Boxwoods often get a bad rap for being fussy and highbrow – shrubs more befitting Versailles than a New Jersey backyard. Not so, I say! We have at least 5 different varieties of boxwood in our yard (there are about 70 in the Buxus family), and they’re much more Sallie Sue than Marie Antoinette. These well-mannered evergreen shrubs provide year-round structure in a landscape, and don’t demand much in return. As an added bonus, if you open-prune them in early December, they’ll reward you with free holiday greenery and healthy new growth come spring.
This is why we have a vegetable garden. It’s not the easiest or even most economical way to procure produce, but it sure is rewarding. Continue reading
Few things are as delicious as garden-grown strawberries. Unfortunately, the chipmunks, birds and squirrels agree. As a result, despite numerous attempts at fencing and netting, we never yield more than a handful of strawberries from our 4’x6’ patch. Frustrating! So year after year, we trot off to the local U-pick farms for our fill (literally – see photos below). Those berries are good, but they’re still a commercial variety—bred for maximum yield and disease resistance. They’re not the same intensely flavored, deep crimson jewels that home gardeners can experience (if they are lucky enough to live in a squirrel and chipmunk-free zone).
This year, however, we’ve unleashed our latest weapon in the battle of the backyard rodents: Keith’s Strawberry Cage 1.0!
Even though the promise of spring is only a few weeks away, my vegetable garden is still a threadbare blanket of winter’s despair.
OK – that’s a little dramatic, but month after month of cold, dark days can really bring on a case of Spring Fever in a person. The remedy? Planting a pot of pea shoots or micro salad greens indoors, to savor spring a little earlier than Mother Nature intended.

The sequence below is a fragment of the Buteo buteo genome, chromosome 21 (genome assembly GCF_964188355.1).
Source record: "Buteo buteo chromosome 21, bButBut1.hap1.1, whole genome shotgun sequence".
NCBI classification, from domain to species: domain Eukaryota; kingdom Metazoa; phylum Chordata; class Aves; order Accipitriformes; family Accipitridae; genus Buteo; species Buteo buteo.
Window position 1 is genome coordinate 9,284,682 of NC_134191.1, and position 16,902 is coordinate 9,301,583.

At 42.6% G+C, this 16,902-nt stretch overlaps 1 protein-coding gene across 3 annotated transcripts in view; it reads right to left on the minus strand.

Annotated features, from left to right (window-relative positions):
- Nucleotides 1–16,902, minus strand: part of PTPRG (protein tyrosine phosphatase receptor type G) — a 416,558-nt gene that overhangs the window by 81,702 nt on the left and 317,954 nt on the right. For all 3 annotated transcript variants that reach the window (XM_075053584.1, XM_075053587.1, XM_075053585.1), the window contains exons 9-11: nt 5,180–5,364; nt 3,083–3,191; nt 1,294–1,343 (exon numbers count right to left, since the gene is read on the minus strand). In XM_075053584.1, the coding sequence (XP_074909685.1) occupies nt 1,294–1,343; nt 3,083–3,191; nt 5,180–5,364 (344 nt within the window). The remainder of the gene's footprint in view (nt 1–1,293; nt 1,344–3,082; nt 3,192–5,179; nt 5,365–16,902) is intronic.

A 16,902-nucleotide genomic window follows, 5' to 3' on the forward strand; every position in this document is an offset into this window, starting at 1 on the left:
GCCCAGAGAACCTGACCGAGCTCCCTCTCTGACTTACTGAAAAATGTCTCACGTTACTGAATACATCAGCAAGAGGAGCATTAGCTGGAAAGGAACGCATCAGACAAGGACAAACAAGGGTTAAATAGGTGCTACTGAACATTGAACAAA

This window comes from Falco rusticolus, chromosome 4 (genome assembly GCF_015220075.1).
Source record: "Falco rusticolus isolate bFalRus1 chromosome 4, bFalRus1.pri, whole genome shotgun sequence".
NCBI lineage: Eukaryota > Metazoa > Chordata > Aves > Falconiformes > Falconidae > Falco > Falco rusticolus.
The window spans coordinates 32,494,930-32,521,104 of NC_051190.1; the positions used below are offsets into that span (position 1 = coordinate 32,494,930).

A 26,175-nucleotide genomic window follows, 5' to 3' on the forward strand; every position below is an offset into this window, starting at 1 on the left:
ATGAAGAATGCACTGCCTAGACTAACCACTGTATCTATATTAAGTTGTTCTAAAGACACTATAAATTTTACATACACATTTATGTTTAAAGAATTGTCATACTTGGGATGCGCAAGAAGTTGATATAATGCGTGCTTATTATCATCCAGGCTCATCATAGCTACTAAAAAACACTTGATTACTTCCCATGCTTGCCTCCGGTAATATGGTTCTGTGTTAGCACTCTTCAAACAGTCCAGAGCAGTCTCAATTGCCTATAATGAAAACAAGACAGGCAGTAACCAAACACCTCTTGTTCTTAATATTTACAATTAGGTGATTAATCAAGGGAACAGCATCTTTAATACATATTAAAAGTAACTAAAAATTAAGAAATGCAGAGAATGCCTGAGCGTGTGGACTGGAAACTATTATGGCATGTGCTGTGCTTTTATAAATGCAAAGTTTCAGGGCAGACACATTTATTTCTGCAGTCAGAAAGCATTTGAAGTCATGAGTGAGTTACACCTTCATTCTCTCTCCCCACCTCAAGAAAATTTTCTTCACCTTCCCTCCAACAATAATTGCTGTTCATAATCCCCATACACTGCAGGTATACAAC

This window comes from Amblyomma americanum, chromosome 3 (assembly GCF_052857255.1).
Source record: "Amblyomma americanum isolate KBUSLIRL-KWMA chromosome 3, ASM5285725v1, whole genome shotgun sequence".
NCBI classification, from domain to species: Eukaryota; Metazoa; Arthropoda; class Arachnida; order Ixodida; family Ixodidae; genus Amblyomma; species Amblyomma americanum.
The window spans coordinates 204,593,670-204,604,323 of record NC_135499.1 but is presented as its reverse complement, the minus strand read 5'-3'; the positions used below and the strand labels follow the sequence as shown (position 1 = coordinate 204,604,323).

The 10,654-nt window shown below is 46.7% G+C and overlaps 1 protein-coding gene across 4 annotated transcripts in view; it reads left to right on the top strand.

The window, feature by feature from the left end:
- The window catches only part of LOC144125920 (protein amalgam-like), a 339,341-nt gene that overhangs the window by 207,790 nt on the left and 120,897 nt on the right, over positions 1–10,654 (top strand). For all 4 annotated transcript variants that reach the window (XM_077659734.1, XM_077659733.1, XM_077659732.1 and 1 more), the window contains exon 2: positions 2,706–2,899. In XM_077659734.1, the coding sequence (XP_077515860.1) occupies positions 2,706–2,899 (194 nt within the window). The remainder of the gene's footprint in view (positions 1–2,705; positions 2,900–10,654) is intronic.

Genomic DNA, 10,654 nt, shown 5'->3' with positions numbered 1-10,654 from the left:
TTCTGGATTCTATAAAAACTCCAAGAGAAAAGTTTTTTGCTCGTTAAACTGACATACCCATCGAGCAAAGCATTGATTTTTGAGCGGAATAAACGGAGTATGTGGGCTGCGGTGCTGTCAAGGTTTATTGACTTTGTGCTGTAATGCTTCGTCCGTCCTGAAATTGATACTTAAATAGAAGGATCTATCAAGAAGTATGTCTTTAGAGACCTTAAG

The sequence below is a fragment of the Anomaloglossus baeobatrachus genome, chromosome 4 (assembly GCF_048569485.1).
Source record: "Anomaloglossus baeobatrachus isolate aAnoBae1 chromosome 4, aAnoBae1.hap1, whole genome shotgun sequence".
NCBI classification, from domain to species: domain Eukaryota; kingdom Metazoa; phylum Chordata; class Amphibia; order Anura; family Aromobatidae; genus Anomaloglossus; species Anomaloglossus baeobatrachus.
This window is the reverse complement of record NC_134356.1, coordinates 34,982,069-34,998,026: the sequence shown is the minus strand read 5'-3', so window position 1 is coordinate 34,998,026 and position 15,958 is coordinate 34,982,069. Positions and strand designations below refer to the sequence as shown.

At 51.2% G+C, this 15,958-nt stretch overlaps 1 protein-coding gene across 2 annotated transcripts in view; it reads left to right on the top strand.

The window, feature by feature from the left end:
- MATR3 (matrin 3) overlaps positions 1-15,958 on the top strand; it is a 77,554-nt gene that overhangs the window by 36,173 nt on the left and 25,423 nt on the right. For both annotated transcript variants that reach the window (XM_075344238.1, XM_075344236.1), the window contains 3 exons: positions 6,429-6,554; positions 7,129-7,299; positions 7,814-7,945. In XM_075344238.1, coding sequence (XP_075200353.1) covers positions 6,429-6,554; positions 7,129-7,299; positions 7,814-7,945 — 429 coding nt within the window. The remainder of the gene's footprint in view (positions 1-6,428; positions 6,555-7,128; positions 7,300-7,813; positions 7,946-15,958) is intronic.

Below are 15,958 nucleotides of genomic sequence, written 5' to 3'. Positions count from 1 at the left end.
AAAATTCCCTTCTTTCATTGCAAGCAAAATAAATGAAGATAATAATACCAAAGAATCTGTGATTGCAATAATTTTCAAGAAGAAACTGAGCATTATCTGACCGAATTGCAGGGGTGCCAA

Did September swoosh past anyone else? It seems like just yesterday we were chasing the ice cream truck and agonizing over First Day of School outfits, and now we’re cracking open the candy corn and planning Halloween costumes.
Well – the month is almost over, and with it comes the end of one of the best tomato seasons in recent years here in the Garden State. (Or at least in our garden, and this is a nice consolation since I’m sorry to report that the zucchini plants never fully recovered from their vine borer surgery.) Needless to say, we’ve been eating a lot of tomatoes lately, and some of us are happier about this than others. . .
Friends, I’ve got a zucchini problem and it’s not what you think. I only wish I could join in on the “too much zucchini” jokes and share the bounty with friends, neighbors and the UPS guy. Alas, there’s something sinister squelching my summer squash:
The dreaded squash vine borer! Right before leaving for vacation, my two zucchini plants were thriving and we were harvesting zucchini daily. Thinking I’d whip up a zucchini risotto for dinner the night we got back into town, I headed out to the garden only to find the plants half-dead, with two mini zucchini withering on the vine. The sawdust-like stuff around the base of the plants (frass) was a sure sign that this was the work of the squash vine borer. Immediate surgery would be required to save the plants!